Why do nurses practice massage?
Massage can promote healing and enhance well-being. According to a survey by the American Massage Therapy Association (AMTA), 43% of the population had their most recent massage for medical reasons (https://www.amtamassage.org/career_guidance/detail/193?typeId=10).
AMTA points to numerous studies that have found improvements in symptomology. The effects go beyond relief of achy muscles. Massage may lower blood pressure and improve cardiovascular health (https://www.amtamassage.org/research/Massage-Therapy-Research-Roundup/Research-Roundup–
Cardiovascular-Health—Massage.html). A 2013 study found a reduction of fatigue in cancer patients (https://www.amtamassage.org/articles/1/News/detail/3257). In situations where there is no cure possible, massage may bring a greater sense of well-being. Among those who may experience comfort are end-of-life hospice patients.
Nurses are, by and large, responsive to therapies that promote well-being, even when well-being is difficult to quantify. Noreen Frisch, PhD and RN, notes that nursing is, at its core, a holistic discipline (http://nursingworld.org/MainMenuCategories/ANAMarketplace/ANAPeriodicals/OJIN/TableofContents/Volume62001/No2May01/AlternativeComplementaryModalities.html).
The Louisiana State Board of Nursing noted, in a declaratory statement about complementary therapies, a long history of the use of massage in healthcare, a history that went back as far as 1815 (http://www.lsbn.state.la.us/). The Art of Massage, A Practical Manual for the Nurse, the Student and the Practitioner was written in 1895.
Today’s nurses are taking advantage of an opportunity that their predecessors often didn’t have: the opportunity to receive formal education and training in massage therapy.
Scope of Practice Issues
In many cases, nurses are authorized to perform some massage by virtue of their license. The particulars vary from state. In some cases, there may be a distinction between relaxation massage and more targeted therapy. Several themes emerge, including limitations on practice, requirements for obtaining informed consent, and adherence to written guidelines. The Louisiana Board has stated that a registered nurse may provide massage as part of a care plan for purposes such as relief of pain or moderation of stress. The New Hampshire Board has stated that massage, as a nursing intervention, is within the scope of registered nurses, licensed practical nurses, and licensed nursing assistants if they have the competency, and if the intervention is performed as part of a care plan (http://www.nh.gov/
nursing/faq/reiki.htm). The Oregon Board has stated that it may be within a nurse’s scope of practice to provide massage as an element of care within a broader plan of care (http://www.oregon.gov/
Studying Massage as a Discipline
Regulations and policies are subject to change. But whatever theoretically may be in a nurse’s scope of practice, one is limited by one’s own competency. The Oregon Board notes that with complementary modalities, it is important to understand theoretical underpinnings, practical applications, and risks — and to be able to document competency if it’s called into question.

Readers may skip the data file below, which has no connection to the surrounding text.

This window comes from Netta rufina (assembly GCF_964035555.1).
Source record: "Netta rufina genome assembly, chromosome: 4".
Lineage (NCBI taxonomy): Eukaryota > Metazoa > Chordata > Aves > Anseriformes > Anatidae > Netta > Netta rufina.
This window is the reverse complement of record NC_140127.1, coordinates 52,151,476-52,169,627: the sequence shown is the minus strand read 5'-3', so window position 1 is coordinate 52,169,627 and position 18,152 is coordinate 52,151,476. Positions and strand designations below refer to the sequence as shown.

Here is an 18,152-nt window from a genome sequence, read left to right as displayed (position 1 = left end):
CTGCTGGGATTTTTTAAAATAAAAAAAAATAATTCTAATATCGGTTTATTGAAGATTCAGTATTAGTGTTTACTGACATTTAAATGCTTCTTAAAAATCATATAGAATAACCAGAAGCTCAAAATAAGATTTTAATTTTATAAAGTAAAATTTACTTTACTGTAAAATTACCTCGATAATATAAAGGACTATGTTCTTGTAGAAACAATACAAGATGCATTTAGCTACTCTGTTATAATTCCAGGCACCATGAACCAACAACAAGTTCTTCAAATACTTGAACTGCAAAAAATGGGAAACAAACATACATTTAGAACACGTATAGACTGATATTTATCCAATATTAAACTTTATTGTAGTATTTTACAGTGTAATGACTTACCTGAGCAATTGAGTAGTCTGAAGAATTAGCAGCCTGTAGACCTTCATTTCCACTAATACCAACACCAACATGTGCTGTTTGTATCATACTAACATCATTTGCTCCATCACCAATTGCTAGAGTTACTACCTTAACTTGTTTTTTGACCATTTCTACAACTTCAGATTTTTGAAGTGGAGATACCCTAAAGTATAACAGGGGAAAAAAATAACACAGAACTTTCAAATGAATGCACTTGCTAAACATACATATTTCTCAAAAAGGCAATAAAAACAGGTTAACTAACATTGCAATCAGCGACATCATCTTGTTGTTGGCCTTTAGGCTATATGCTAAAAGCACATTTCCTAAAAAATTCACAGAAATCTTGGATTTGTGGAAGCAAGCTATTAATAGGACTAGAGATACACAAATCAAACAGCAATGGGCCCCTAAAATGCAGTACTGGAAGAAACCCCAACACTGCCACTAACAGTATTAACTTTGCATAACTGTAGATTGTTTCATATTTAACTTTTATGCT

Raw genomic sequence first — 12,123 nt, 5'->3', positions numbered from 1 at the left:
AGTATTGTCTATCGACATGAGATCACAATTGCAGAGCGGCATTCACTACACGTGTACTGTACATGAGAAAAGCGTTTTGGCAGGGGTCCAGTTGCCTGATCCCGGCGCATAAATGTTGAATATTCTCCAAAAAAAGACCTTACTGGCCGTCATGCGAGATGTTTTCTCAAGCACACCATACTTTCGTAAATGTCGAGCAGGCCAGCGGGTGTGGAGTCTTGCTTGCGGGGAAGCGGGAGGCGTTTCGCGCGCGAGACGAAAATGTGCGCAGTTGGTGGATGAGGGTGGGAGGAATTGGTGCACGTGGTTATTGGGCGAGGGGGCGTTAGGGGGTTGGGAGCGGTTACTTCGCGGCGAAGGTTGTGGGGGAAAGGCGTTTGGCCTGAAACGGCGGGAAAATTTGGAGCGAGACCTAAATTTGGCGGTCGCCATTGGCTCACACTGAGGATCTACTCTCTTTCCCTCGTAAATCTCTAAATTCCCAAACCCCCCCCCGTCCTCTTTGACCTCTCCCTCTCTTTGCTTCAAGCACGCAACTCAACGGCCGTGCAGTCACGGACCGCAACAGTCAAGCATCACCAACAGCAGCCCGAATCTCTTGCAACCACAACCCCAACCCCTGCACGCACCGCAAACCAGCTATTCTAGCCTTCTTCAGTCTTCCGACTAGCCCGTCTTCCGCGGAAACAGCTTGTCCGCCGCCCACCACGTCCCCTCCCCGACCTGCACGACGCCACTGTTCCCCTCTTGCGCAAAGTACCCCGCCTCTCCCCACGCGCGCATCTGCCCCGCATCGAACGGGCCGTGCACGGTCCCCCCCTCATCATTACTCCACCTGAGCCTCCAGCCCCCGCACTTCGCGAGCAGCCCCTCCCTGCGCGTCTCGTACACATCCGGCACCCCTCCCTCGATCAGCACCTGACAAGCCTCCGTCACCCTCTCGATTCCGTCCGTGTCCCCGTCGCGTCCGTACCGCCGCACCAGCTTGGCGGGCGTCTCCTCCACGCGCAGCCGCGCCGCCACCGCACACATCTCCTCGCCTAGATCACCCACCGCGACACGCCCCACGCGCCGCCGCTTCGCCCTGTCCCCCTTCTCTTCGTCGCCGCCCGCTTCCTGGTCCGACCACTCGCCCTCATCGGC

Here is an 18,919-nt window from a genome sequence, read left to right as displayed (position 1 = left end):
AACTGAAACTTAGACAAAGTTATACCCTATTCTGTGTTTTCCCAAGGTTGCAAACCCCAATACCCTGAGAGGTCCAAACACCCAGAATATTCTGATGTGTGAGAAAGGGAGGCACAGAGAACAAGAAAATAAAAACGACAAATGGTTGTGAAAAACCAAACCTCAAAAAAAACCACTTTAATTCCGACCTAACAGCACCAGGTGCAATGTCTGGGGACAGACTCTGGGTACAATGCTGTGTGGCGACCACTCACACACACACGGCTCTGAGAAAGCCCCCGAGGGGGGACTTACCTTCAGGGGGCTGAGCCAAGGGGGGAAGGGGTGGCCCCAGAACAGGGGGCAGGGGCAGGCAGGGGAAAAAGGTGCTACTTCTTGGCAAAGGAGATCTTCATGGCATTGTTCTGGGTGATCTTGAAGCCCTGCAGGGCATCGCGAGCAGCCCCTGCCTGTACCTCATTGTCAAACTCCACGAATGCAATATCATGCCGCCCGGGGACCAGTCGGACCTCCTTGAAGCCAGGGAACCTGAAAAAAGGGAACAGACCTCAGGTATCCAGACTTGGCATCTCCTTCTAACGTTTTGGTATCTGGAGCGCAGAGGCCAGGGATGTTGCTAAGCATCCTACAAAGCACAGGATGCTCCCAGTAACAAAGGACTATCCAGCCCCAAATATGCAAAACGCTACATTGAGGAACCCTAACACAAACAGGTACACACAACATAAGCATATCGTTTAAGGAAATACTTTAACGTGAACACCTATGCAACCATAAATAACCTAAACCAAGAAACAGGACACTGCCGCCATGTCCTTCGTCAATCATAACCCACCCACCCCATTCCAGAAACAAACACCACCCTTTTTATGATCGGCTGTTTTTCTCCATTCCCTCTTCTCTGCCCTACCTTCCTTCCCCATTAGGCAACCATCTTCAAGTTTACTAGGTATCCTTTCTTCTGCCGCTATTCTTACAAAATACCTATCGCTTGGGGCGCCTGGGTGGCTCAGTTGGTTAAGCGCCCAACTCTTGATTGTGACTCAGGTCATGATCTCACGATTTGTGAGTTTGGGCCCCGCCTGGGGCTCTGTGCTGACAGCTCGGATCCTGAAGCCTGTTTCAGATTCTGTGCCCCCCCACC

The training received in a nursing program may be minimal, especially if the nurse has not studied at the graduate level. Most people know how to perform a simple back or shoulder rub, but they don’t know how to use massage to its full healing potential. Massage therapists typically have 600 or more hours of initial training; this includes concepts such as indications and contraindications as well as guided instruction in use of particular modalities. Techniques used to decrease agitation in Alzheimer’s patients might be relatively simple. However, techniques used to alleviate symptoms in some other health conditions are difficult to master.
Massage is its own discipline. Trained, licensed massage therapists pursue continuing education in their areas of specialization and may ultimately have far more hours than what is required for licensure.
Forging New Career Paths
It takes more formal education to become an RN than a massage therapist. However, this doesn’t mean that a career in massage is a step backwards. Sometimes professionals with backgrounds in healthcare become leaders in integrating massage within medical/ healthcare settings. Those who go into independent practice may also benefit from the dual training. Massage therapy is a field where many are in business for themselves but where the level of success and the earning vary a good deal.
Individuals with dual training in massage therapy and nursing may be sought after in the medical massage arena. The American Massage Therapy Association has provided profiles of massage therapists who work in the healthcare arena (https://www.amtamassage.org/career_guidance/
detail/193?typeId=10). Among those profiled: a professional who worked as an advanced practice nurse for a number of years before becoming a massage therapist. After receiving her massage credential, she went to work for a hospital that had recently implemented a massage therapy program for post-surgery cardiac and orthopedic patients. She brought to her new position a knowledge of healthcare systems – and an awareness of the emotional distress hospitalized patients can experience.
Brenda Brown, RN, LMT, LLC
Nurse Massage Therapist
2700 E Main St., Bexley, OH